||Metaphor in American Sign Language
Phyllis Perrin Wilcox
What Is a Metaphor?
Scholars who study metaphor theory have not always agreed on what constitutes metaphor as a unit of discourse. Traditionally, metaphors were considered to be full sentences (Black 1962). More recently, metaphors have been identified in different grammatical components and can be contained in a word (Sweetser 1987b); a phrase (Kittay 1987); an entire poem, proverb, or literary passage (Lakoff and Turner 1989); or even at the morpho-phonemic feature level (Boyes-Braem 1981). A metaphor might even be only implied within the text (Kittay 1987).
The most consistent description found in both classical and experiential definitions of metaphors, however, is that a metaphor represents two domains of semantic fields. These two different semantic domains can be labeled and defined in various ways and have different meanings.
Richards (1936) was the first to coin terms for the two concepts that operate simultaneously in the formation of a metaphor: tenor and vehicle. He did not explicitly define these concepts, but Kittay later suggested that “the vehicle is the idea conveyed by the literal meaning of the words used metaphorically. The tenor is the idea conveyed by the vehicle” (1987, 16). However, context becomes essential when defining referents, as shown in the following sentence: man is a wolf. The metaphorically used “wolf” and the term wolf with its usual beastly connotation lend ambiguous readings to this one word. Kittay suggests that additional confusion is created if the vehicle is perceived as being equivalent to what was traditionally called the image (1987, 25). Images occur more frequently with traditional metaphors than with nonmetaphorical language.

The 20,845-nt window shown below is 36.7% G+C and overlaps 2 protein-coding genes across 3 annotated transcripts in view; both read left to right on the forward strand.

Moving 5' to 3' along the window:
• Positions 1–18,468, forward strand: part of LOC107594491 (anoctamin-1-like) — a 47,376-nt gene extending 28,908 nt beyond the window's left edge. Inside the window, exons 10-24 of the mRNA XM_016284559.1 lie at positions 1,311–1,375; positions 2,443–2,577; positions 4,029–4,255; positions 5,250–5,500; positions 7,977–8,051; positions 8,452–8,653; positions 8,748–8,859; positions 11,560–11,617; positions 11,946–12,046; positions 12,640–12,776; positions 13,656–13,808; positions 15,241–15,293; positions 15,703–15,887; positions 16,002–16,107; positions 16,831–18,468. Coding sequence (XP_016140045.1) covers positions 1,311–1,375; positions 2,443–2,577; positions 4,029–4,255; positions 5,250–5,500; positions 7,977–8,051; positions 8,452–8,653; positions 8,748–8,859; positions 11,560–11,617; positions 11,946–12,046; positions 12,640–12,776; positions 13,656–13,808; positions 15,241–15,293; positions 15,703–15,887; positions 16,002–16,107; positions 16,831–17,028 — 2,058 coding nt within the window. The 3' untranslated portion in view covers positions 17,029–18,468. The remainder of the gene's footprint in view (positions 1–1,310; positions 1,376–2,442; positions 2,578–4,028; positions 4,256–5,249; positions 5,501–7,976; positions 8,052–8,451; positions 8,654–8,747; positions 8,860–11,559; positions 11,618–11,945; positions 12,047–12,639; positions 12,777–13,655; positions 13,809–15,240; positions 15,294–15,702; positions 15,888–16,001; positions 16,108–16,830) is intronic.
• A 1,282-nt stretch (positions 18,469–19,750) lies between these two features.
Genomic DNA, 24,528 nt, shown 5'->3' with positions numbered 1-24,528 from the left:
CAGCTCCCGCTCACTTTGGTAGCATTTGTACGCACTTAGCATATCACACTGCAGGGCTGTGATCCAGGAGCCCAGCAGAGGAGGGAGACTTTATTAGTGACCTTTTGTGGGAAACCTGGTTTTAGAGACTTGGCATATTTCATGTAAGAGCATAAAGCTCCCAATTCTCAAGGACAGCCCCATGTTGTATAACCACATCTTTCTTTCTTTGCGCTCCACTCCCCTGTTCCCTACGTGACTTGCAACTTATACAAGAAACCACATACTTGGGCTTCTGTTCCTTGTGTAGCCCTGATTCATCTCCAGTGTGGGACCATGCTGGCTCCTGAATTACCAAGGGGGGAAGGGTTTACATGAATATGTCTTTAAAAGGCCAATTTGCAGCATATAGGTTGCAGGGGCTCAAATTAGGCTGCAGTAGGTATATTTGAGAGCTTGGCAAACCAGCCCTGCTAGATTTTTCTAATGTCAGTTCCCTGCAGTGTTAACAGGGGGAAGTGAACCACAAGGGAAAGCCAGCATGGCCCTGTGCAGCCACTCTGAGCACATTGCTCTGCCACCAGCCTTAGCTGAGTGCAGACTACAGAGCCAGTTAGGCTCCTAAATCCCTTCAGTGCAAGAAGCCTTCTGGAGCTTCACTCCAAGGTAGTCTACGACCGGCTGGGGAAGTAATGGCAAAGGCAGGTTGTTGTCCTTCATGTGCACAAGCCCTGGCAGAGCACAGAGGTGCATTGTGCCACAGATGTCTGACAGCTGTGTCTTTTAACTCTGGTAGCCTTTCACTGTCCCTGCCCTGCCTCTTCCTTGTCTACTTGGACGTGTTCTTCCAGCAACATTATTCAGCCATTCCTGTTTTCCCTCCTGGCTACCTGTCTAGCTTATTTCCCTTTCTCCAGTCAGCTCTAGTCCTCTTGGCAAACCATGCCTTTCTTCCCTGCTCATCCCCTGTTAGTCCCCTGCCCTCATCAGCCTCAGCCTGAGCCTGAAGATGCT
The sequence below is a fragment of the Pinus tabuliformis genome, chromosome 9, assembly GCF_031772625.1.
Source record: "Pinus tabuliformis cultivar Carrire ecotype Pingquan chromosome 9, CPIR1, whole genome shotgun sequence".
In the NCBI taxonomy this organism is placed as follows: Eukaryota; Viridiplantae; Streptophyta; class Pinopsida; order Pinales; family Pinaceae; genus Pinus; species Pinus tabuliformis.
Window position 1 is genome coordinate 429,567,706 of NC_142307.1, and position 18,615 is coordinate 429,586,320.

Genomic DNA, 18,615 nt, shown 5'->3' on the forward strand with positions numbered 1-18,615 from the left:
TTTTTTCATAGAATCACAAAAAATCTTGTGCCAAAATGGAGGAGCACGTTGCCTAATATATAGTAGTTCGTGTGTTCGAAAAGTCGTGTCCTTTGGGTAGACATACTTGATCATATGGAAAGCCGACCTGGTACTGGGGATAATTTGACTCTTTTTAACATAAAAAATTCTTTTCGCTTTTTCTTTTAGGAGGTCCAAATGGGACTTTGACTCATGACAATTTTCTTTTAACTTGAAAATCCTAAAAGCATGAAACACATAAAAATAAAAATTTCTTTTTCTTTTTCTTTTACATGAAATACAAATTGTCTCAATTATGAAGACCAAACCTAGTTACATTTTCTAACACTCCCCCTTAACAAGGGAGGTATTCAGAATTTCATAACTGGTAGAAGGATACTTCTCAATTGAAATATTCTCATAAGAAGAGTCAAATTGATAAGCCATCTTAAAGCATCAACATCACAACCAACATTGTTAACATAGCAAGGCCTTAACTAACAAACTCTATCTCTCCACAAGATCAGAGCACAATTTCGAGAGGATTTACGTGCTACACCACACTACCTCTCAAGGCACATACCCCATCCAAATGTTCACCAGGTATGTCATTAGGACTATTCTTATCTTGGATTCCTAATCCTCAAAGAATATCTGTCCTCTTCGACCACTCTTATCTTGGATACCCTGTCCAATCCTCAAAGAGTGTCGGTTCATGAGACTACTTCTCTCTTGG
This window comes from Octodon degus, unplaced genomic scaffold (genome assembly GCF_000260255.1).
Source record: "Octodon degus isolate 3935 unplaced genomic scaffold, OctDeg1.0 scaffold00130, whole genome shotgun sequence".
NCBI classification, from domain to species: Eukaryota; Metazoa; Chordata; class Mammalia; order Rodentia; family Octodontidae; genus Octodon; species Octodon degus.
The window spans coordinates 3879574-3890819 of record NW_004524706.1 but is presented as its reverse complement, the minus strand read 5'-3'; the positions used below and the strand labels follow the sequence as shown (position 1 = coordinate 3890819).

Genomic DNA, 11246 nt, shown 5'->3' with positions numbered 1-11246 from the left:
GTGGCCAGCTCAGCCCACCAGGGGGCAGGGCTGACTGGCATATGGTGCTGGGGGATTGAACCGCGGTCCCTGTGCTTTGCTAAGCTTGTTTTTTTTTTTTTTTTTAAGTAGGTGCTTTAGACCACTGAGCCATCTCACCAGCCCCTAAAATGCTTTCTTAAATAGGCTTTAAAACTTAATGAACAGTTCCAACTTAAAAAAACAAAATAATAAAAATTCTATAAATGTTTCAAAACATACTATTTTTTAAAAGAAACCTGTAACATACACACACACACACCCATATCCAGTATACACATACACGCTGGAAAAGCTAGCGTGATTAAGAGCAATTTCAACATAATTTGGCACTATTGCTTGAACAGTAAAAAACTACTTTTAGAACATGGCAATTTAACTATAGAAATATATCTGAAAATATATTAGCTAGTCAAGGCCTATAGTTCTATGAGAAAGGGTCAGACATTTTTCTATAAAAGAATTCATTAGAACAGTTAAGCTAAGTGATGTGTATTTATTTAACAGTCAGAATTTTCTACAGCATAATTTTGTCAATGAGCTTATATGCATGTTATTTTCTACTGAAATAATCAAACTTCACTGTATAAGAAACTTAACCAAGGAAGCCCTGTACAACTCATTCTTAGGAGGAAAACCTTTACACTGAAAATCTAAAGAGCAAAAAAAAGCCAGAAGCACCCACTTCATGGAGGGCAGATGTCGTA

Black calls the metaphorical unit (in his view, the sentence) the frame, and the word or words otherwise used metaphorically, the focus (1962, 39). Meaning is imposed on the focal word by the entire frame of the sentence. Kittay describes the frame as “that minimal unit which establishes the incongruity” (1987, 24). The frame might be as small as a phrase or greater than the passage that the focus word is in, or it may not even be a part of the contextualized language being addressed. The less explicit the frame, the more possibilities there are in determining the metaphorical interpretation.
Black originally referred to the tenor as principal subject and the vehicle as subsidiary subject. Kittay retains the use and definition of Black’s vehicle, with its suggestion of transport, to denote the focal term in a metaphor (1987, 26). She refers to the tenor, however, as the topic. This topic suggests what the text is about and picks out what is named or spoken of in the metaphor. Thus, for metaphorical extension to take place, a transference of relations from the semantic field of the vehicle to the conceptual domain of the topic occurs.